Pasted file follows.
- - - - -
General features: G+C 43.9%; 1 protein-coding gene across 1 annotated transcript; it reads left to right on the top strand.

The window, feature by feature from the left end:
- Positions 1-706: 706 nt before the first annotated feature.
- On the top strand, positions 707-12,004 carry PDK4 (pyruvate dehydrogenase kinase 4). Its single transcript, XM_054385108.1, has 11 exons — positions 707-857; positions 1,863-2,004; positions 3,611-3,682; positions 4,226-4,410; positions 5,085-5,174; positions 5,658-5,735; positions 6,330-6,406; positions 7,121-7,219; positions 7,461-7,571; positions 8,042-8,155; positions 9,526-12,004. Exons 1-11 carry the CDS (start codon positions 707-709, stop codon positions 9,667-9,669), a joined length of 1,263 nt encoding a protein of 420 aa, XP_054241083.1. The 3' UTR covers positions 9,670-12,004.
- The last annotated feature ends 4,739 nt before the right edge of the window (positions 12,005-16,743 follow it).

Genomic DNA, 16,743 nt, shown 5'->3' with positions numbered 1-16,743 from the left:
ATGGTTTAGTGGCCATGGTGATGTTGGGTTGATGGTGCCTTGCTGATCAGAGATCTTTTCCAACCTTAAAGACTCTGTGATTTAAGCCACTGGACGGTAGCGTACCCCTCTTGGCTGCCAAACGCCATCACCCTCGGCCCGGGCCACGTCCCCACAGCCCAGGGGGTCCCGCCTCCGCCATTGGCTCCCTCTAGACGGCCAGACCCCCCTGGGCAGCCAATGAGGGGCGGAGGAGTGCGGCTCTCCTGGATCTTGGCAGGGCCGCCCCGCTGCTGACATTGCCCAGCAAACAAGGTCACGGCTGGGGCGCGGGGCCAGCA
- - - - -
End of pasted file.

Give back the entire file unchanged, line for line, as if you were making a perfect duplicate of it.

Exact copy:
General features: G+C 43.9%; 1 protein-coding gene across 1 annotated transcript; it reads left to right on the top strand.

The window, feature by feature from the left end:
- Positions 1-706: 706 nt before the first annotated feature.
- On the top strand, positions 707-12,004 carry PDK4 (pyruvate dehydrogenase kinase 4). Its single transcript, XM_054385108.1, has 11 exons — positions 707-857; positions 1,863-2,004; positions 3,611-3,682; positions 4,226-4,410; positions 5,085-5,174; positions 5,658-5,735; positions 6,330-6,406; positions 7,121-7,219; positions 7,461-7,571; positions 8,042-8,155; positions 9,526-12,004. Exons 1-11 carry the CDS (start codon positions 707-709, stop codon positions 9,667-9,669), a joined length of 1,263 nt encoding a protein of 420 aa, XP_054241083.1. The 3' UTR covers positions 9,670-12,004.
- The last annotated feature ends 4,739 nt before the right edge of the window (positions 12,005-16,743 follow it).

Genomic DNA, 16,743 nt, shown 5'->3' with positions numbered 1-16,743 from the left:
ATGGTTTAGTGGCCATGGTGATGTTGGGTTGATGGTGCCTTGCTGATCAGAGATCTTTTCCAACCTTAAAGACTCTGTGATTTAAGCCACTGGACGGTAGCGTACCCCTCTTGGCTGCCAAACGCCATCACCCTCGGCCCGGGCCACGTCCCCACAGCCCAGGGGGTCCCGCCTCCGCCATTGGCTCCCTCTAGACGGCCAGACCCCCCTGGGCAGCCAATGAGGGGCGGAGGAGTGCGGCTCTCCTGGATCTTGGCAGGGCCGCCCCGCTGCTGACATTGCCCAGCAAACAAGGTCACGGCTGGGGCGCGGGGCCAGCA